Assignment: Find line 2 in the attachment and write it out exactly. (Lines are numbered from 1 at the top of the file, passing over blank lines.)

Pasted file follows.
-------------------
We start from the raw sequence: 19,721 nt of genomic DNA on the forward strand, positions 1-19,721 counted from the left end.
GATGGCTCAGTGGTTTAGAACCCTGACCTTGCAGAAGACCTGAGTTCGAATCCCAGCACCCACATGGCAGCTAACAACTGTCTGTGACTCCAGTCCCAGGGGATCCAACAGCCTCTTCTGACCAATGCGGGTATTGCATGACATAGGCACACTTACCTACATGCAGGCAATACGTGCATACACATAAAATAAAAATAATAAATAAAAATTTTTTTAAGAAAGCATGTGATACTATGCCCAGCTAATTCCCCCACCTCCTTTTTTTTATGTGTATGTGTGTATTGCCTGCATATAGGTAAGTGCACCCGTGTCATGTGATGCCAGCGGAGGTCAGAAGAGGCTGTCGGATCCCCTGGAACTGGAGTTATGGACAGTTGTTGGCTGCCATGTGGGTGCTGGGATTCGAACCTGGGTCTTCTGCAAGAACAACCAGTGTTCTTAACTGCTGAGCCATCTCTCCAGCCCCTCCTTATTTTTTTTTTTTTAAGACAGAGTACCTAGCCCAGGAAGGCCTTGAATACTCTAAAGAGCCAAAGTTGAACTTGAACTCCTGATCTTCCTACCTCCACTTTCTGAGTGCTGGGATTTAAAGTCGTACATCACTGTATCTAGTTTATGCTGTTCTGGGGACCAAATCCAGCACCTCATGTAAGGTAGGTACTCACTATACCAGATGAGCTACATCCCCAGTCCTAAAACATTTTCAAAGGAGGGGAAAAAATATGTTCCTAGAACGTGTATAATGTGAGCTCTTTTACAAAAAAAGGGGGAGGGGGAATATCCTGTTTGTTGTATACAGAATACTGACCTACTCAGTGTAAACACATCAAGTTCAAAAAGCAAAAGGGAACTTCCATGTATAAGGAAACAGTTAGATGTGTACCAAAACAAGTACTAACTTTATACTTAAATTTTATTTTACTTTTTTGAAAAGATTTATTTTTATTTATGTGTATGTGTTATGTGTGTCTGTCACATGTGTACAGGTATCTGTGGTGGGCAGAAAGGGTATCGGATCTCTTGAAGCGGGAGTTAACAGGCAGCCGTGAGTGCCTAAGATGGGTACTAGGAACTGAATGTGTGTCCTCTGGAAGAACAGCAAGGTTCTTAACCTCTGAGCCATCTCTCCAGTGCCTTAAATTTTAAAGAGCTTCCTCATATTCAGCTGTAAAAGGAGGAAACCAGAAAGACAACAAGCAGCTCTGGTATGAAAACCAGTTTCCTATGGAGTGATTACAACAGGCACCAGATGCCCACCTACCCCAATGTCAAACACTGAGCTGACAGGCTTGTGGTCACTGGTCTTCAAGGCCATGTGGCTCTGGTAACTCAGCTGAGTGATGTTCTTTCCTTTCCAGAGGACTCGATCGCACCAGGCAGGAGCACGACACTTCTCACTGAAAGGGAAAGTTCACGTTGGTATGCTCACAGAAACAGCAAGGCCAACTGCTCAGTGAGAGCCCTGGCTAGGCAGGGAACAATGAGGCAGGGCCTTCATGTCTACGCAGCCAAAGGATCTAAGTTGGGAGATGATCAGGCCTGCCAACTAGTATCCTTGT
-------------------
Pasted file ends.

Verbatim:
GATGGCTCAGTGGTTTAGAACCCTGACCTTGCAGAAGACCTGAGTTCGAATCCCAGCACCCACATGGCAGCTAACAACTGTCTGTGACTCCAGTCCCAGGGGATCCAACAGCCTCTTCTGACCAATGCGGGTATTGCATGACATAGGCACACTTACCTACATGCAGGCAATACGTGCATACACATAAAATAAAAATAATAAATAAAAATTTTTTTAAGAAAGCATGTGATACTATGCCCAGCTAATTCCCCCACCTCCTTTTTTTTATGTGTATGTGTGTATTGCCTGCATATAGGTAAGTGCACCCGTGTCATGTGATGCCAGCGGAGGTCAGAAGAGGCTGTCGGATCCCCTGGAACTGGAGTTATGGACAGTTGTTGGCTGCCATGTGGGTGCTGGGATTCGAACCTGGGTCTTCTGCAAGAACAACCAGTGTTCTTAACTGCTGAGCCATCTCTCCAGCCCCTCCTTATTTTTTTTTTTTTAAGACAGAGTACCTAGCCCAGGAAGGCCTTGAATACTCTAAAGAGCCAAAGTTGAACTTGAACTCCTGATCTTCCTACCTCCACTTTCTGAGTGCTGGGATTTAAAGTCGTACATCACTGTATCTAGTTTATGCTGTTCTGGGGACCAAATCCAGCACCTCATGTAAGGTAGGTACTCACTATACCAGATGAGCTACATCCCCAGTCCTAAAACATTTTCAAAGGAGGGGAAAAAATATGTTCCTAGAACGTGTATAATGTGAGCTCTTTTACAAAAAAAGGGGGAGGGGGAATATCCTGTTTGTTGTATACAGAATACTGACCTACTCAGTGTAAACACATCAAGTTCAAAAAGCAAAAGGGAACTTCCATGTATAAGGAAACAGTTAGATGTGTACCAAAACAAGTACTAACTTTATACTTAAATTTTATTTTACTTTTTTGAAAAGATTTATTTTTATTTATGTGTATGTGTTATGTGTGTCTGTCACATGTGTACAGGTATCTGTGGTGGGCAGAAAGGGTATCGGATCTCTTGAAGCGGGAGTTAACAGGCAGCCGTGAGTGCCTAAGATGGGTACTAGGAACTGAATGTGTGTCCTCTGGAAGAACAGCAAGGTTCTTAACCTCTGAGCCATCTCTCCAGTGCCTTAAATTTTAAAGAGCTTCCTCATATTCAGCTGTAAAAGGAGGAAACCAGAAAGACAACAAGCAGCTCTGGTATGAAAACCAGTTTCCTATGGAGTGATTACAACAGGCACCAGATGCCCACCTACCCCAATGTCAAACACTGAGCTGACAGGCTTGTGGTCACTGGTCTTCAAGGCCATGTGGCTCTGGTAACTCAGCTGAGTGATGTTCTTTCCTTTCCAGAGGACTCGATCGCACCAGGCAGGAGCACGACACTTCTCACTGAAAGGGAAAGTTCACGTTGGTATGCTCACAGAAACAGCAAGGCCAACTGCTCAGTGAGAGCCCTGGCTAGGCAGGGAACAATGAGGCAGGGCCTTCATGTCTACGCAGCCAAAGGATCTAAGTTGGGAGATGATCAGGCCTGCCAACTAGTATCCTTGT